Gorlitz: My Experience of the Europa Marathon
Before you get the wrong idea, no, I didn’t run the Europa Marathon in Gorlitz -not a single step of it. However, I did get to experience more of this marathon than I usually do.
Here’s what usually happens when Craig’s running a marathon. The alarm goes off at some ridiculous time, Craig gets ready and leaves for the race, and I sit at home and get on with my own stuff. Then Craig comes home, showers, eats, and naps… and I get on with my own stuff. Sometimes I’m able to track what’s happening on the race on the Racetec IOS app, like I did when Craig ran the Old Mutual Two Oceans Ultra-marathon earlier this year. And once I even got to hand out baby potatoes to hungry runners since the route of the Peninsula Marathon goes right near our house. But usually it’s simply not practical for me to experience more of the races Craig runs.
Which is why the Europa Marathon was such a great opportunity for me to experience more. Our apartment was 5 minutes from the start. In South Africa marathons start really early in the morning – usually around 6 AM. In Europe they start a lot later, which meant that the alarm went off at a more human hour, and we even had the time to have breakfast before Craig left. We were so close to the start/finish that I could make out the faint sounds of the announcers as they commentated on what was happening, but just couldn’t make out what they were saying.
When Craig finished the race he walked back to the apartment, Whatsapped me, and I met him in the foyer of the building. It was a lot easier me climbing down the 3 floors than it would have been for him to climb up them having just run 42.2 kms! And then we went to enjoy the post-race festivities together.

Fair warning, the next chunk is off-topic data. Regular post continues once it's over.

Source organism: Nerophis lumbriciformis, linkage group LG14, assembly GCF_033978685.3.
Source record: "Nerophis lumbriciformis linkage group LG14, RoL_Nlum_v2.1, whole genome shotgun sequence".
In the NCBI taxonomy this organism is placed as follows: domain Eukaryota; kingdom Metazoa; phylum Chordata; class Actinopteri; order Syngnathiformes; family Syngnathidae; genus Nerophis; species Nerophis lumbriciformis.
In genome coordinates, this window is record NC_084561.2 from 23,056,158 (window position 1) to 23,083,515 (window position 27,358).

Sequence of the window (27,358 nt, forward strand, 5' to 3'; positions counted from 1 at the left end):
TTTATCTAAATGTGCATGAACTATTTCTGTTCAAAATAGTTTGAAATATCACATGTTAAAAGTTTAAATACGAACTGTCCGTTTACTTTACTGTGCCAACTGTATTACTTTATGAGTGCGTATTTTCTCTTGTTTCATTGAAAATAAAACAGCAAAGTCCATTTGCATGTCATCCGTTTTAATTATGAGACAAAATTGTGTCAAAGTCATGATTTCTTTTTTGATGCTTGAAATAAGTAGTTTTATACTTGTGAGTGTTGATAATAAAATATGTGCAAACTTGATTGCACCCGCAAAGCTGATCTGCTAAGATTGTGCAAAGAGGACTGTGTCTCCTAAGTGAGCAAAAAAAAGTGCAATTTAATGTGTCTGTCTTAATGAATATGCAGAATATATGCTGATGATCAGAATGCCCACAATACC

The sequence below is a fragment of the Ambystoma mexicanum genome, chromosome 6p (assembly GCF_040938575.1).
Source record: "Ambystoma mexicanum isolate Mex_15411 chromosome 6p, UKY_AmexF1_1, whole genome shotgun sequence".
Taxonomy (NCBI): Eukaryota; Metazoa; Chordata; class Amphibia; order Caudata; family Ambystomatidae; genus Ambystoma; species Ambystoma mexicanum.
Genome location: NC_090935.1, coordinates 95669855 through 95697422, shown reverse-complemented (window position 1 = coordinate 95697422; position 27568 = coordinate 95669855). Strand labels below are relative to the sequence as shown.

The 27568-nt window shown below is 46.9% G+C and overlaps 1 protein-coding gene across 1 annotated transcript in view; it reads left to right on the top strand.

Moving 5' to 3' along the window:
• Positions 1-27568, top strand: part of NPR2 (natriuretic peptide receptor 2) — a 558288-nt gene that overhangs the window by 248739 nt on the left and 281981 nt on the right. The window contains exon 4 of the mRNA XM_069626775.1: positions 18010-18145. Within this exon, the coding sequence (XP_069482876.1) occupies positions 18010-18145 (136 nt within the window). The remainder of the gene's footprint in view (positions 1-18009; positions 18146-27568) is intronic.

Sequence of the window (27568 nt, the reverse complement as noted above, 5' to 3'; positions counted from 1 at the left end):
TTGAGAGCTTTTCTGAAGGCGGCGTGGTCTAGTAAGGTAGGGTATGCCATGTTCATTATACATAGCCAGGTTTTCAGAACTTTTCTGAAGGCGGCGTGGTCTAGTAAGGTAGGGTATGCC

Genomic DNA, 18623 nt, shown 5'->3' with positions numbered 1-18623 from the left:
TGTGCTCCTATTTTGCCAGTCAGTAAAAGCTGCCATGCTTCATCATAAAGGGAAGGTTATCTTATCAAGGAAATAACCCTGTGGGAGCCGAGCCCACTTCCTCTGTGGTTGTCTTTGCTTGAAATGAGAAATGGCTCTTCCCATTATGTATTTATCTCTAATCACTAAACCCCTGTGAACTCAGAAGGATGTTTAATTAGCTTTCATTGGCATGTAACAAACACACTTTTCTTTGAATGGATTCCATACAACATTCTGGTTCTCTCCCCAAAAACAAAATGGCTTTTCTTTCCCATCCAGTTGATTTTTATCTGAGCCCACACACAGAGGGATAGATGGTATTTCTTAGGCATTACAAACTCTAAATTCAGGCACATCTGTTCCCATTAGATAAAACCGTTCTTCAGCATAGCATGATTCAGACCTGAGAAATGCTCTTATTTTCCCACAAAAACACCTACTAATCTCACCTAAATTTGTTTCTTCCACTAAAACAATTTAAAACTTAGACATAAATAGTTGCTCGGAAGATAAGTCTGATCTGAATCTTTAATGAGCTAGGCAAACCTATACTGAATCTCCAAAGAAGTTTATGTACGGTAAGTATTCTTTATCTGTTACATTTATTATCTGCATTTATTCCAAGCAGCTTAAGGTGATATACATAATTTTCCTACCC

I can’t really comment about what happened on the race itself. That’s for Craig to share if he decides to blog about it. But he certainly had lots of stories to share– like the people who gave him a much appreciated beer on the route, and his reflections on the difference between the crowd support compared to the Athens Marathon or those he runs in Cape Town. But, like I said, those are his stories to share on his own blog.
What I can share is how much fun it was for me to be able to experience the atmosphere at the end of the race. As I sat there sipping my glass of wine I was able to listen to what was happening around me. Runners being enthusiastically welcomed by supporters and the commentator as they crossed the finish line. Fellow participants sharing their experiences, even if they lacked a common language to do so – you’d be amazed at how much communication is possible from simply having shared an experience. And the laughter and chatter of all those who came to be part of the event. For once, I was able to experience the ambiance that Craig does at several of his races.
I don’t yet know which overseas marathon Craig plans to do next, or how the experience will be for me, but I’m confident it’ll be a lot of fun!